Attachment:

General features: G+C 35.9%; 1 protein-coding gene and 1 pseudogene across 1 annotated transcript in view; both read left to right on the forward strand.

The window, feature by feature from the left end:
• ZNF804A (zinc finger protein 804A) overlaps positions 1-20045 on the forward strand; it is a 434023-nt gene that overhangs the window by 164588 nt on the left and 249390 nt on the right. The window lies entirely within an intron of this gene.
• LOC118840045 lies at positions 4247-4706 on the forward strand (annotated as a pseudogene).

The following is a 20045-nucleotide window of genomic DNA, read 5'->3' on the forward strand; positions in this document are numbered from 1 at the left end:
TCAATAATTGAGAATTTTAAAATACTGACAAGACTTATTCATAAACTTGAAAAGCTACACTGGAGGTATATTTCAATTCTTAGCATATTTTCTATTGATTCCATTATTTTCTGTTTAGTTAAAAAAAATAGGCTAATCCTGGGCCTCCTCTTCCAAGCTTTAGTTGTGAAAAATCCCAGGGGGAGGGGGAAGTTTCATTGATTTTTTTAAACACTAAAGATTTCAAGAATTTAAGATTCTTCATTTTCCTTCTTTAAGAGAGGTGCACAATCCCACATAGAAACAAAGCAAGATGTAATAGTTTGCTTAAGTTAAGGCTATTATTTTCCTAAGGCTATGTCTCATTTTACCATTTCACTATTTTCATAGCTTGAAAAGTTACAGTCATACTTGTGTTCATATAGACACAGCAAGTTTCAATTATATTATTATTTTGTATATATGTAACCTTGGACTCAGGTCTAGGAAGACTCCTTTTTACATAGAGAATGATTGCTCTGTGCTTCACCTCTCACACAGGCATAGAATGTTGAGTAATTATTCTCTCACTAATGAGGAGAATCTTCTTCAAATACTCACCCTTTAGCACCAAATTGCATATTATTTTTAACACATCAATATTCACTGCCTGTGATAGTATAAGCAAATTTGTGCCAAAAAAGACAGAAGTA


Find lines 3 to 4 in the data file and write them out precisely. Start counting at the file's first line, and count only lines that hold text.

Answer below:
• ZNF804A (zinc finger protein 804A) overlaps positions 1-20045 on the forward strand; it is a 434023-nt gene that overhangs the window by 164588 nt on the left and 249390 nt on the right. The window lies entirely within an intron of this gene.
• LOC118840045 lies at positions 4247-4706 on the forward strand (annotated as a pseudogene).